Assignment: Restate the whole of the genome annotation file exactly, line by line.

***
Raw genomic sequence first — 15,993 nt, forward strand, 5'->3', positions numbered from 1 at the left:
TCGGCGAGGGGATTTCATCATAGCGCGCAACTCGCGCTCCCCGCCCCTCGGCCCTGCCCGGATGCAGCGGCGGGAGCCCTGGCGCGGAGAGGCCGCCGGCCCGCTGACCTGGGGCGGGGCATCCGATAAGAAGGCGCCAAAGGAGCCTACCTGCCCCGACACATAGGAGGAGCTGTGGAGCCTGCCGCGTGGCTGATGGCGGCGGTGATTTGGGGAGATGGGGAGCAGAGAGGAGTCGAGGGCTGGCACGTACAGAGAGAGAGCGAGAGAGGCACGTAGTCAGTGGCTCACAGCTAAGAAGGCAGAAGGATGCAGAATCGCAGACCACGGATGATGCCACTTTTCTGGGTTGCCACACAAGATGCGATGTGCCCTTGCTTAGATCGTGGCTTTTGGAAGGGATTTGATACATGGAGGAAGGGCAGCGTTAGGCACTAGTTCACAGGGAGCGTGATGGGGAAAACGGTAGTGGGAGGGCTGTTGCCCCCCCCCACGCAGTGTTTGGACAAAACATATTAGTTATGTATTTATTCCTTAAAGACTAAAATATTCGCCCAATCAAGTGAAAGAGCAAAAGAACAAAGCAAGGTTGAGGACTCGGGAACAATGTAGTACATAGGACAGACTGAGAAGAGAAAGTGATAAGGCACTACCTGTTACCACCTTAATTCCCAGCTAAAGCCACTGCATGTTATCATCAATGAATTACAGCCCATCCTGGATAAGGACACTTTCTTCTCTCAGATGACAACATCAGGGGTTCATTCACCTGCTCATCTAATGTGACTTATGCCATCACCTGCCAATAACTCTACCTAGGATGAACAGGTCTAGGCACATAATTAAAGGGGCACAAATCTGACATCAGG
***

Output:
Raw genomic sequence first — 15,993 nt, forward strand, 5'->3', positions numbered from 1 at the left:
TCGGCGAGGGGATTTCATCATAGCGCGCAACTCGCGCTCCCCGCCCCTCGGCCCTGCCCGGATGCAGCGGCGGGAGCCCTGGCGCGGAGAGGCCGCCGGCCCGCTGACCTGGGGCGGGGCATCCGATAAGAAGGCGCCAAAGGAGCCTACCTGCCCCGACACATAGGAGGAGCTGTGGAGCCTGCCGCGTGGCTGATGGCGGCGGTGATTTGGGGAGATGGGGAGCAGAGAGGAGTCGAGGGCTGGCACGTACAGAGAGAGAGCGAGAGAGGCACGTAGTCAGTGGCTCACAGCTAAGAAGGCAGAAGGATGCAGAATCGCAGACCACGGATGATGCCACTTTTCTGGGTTGCCACACAAGATGCGATGTGCCCTTGCTTAGATCGTGGCTTTTGGAAGGGATTTGATACATGGAGGAAGGGCAGCGTTAGGCACTAGTTCACAGGGAGCGTGATGGGGAAAACGGTAGTGGGAGGGCTGTTGCCCCCCCCCACGCAGTGTTTGGACAAAACATATTAGTTATGTATTTATTCCTTAAAGACTAAAATATTCGCCCAATCAAGTGAAAGAGCAAAAGAACAAAGCAAGGTTGAGGACTCGGGAACAATGTAGTACATAGGACAGACTGAGAAGAGAAAGTGATAAGGCACTACCTGTTACCACCTTAATTCCCAGCTAAAGCCACTGCATGTTATCATCAATGAATTACAGCCCATCCTGGATAAGGACACTTTCTTCTCTCAGATGACAACATCAGGGGTTCATTCACCTGCTCATCTAATGTGACTTATGCCATCACCTGCCAATAACTCTACCTAGGATGAACAGGTCTAGGCACATAATTAAAGGGGCACAAATCTGACATCAGG